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Cold Mountain Poems: Zen Poems of Han Shan, Shih Te, and Wang Fan-chih
     

Cold Mountain Poems: Zen Poems of Han Shan, Shih Te, and Wang Fan-chih

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by Han Shan, J. P. Seaton
 

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The incomparable poetry of Han Shan (Cold Mountain) and his sidekick Shih Te, the rebel poets who became icons of Chinese poetry and Zen, has long captured the imagination of poetry lovers and Zen aficionados. Popularized in the West by Beat Generation writers Gary Snyder and Jack Kerouac, these legendary T’ang era (618–907) figures are portrayed as the

Overview

The incomparable poetry of Han Shan (Cold Mountain) and his sidekick Shih Te, the rebel poets who became icons of Chinese poetry and Zen, has long captured the imagination of poetry lovers and Zen aficionados. Popularized in the West by Beat Generation writers Gary Snyder and Jack Kerouac, these legendary T’ang era (618–907) figures are portrayed as the laughing, ragged pair who left their poetry on stones, trees, farmhouses, and the walls of the monasteries they visited. Their poetry expressed in the simplest verse but in a completely new tone, the voice of ordinary people.

Here premier translator J. P. Seaton takes a fresh look at these captivating poets, along with Wang Fan-chih, another "outsider" poet who lived a couple centuries later and who captured the poverty and gritty day-to-day reality of the common people of his time. Seaton’s comprehensive introduction and notes throughout give a fascinating context to this vibrant collection.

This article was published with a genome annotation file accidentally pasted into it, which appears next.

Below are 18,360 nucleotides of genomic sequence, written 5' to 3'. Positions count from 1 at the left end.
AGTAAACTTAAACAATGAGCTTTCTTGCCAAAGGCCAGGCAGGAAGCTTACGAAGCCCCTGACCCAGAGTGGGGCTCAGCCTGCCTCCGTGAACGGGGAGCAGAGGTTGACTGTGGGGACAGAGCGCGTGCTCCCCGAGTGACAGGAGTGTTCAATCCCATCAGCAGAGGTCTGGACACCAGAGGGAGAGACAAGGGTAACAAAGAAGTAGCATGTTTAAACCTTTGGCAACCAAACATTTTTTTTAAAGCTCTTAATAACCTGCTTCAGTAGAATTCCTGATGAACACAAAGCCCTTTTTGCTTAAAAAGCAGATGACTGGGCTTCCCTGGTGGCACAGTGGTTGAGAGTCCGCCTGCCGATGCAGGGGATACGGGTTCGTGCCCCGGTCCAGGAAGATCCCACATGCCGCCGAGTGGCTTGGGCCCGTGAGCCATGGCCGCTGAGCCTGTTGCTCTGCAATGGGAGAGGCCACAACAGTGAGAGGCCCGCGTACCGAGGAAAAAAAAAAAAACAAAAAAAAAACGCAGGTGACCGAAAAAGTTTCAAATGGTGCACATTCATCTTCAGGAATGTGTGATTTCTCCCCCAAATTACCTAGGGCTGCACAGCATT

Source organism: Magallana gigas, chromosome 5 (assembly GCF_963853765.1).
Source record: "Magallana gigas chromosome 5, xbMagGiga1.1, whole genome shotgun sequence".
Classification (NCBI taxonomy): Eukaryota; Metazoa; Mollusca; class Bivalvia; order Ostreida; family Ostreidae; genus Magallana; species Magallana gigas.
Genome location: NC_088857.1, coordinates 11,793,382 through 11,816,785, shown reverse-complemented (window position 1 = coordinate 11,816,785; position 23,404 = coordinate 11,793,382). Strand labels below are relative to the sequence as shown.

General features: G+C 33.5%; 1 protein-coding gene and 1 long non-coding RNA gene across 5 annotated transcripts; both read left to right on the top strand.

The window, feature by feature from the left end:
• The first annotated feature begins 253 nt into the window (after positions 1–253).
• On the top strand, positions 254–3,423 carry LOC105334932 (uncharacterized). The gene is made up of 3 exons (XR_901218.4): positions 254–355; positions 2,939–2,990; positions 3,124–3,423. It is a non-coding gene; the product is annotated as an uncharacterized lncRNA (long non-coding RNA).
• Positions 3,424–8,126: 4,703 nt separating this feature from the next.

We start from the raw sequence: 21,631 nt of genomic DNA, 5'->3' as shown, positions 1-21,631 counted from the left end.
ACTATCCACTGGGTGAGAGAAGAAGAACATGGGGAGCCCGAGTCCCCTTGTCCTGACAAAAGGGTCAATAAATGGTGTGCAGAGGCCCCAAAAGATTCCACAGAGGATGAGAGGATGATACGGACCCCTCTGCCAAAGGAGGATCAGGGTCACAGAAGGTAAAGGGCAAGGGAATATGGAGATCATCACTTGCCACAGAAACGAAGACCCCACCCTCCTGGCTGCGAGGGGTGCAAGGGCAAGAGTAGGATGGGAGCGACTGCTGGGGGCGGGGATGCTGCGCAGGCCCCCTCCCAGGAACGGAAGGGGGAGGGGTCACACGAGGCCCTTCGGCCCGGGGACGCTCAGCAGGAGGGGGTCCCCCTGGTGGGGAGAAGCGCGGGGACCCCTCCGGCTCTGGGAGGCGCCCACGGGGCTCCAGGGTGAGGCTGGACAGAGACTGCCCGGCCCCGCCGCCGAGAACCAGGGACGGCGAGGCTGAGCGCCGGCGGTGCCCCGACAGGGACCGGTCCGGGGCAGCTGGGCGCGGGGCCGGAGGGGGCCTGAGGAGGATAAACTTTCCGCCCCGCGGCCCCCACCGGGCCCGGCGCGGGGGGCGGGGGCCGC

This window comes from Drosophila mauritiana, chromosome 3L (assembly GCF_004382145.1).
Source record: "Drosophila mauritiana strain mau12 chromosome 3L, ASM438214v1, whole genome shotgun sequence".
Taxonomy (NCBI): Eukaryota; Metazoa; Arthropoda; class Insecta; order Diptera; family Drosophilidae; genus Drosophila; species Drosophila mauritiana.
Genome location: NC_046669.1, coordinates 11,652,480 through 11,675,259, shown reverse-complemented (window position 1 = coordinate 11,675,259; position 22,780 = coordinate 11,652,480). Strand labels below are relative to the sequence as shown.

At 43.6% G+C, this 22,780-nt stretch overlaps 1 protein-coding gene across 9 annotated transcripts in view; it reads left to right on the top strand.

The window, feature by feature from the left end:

Product Details

ISBN-13:
9780834821873
Publisher:
Shambhala
Publication date:
07/21/2009
Series:
Shambhala Library
Sold by:
Penguin Random House Publisher Services
Format:
NOOK Book
Pages:
192
Sales rank:
1,175,351
File size:
304 KB

Read an Excerpt


From Part One: Cold Mountain

XXXVII
Some folks point to the sharp-tanged spring-tree
and claim it’s the fragrant, sacred sandalwood . . .
As grains of sand are the multitudes
who’ve sought the way like this.
They’ve tried to lead the Way so too.
How many, though, of any of these
have ever reached nirvana?
They throw out the gold and haul away the straw.
But fooling other folks, they’ve fooled themselves.
On a pathway made of sand,
it’s hard to make a mud ball.
—Han Shan

From Part Two: The Foundling's Poems

III
I’ve always been Shih Te, the Foundling.
It’s not some accidental title.
Yet I’m not without a family.
Han Shan’s my brother.
Two men with hearts a lot alike.
No need for vulgar love.
If you want to know how old we are . . .
like the Yellow River, that’s unclear.
—Shih Te

From Part Three: Cold City Streets

XVII
When I move, the city walls move too.
When I nap, I’m sure, the walls stand firm.
But when I die, the walls will all come tumbling
down.
And all you folks will be in danger.
—Wang Fan-chih

Meet the Author

J. P. Seaton is Professor of Chinese at the University of North Carolina, Chapel Hill. He is the translator of numerous books including The Poetry of Zen and The Shambhala Anthology of Chinese Poetry; his translations have been widely anthologized in such books as The Norton Anthology of World Poetry and The Vintage Book of Contemporary World Poetry.

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Cold Mountain Poems: Zen Poems of Han Shan, Shih-Te, and Wang Fan-Chih 5 out of 5 based on 0 ratings. 1 reviews.
Anonymous More than 1 year ago
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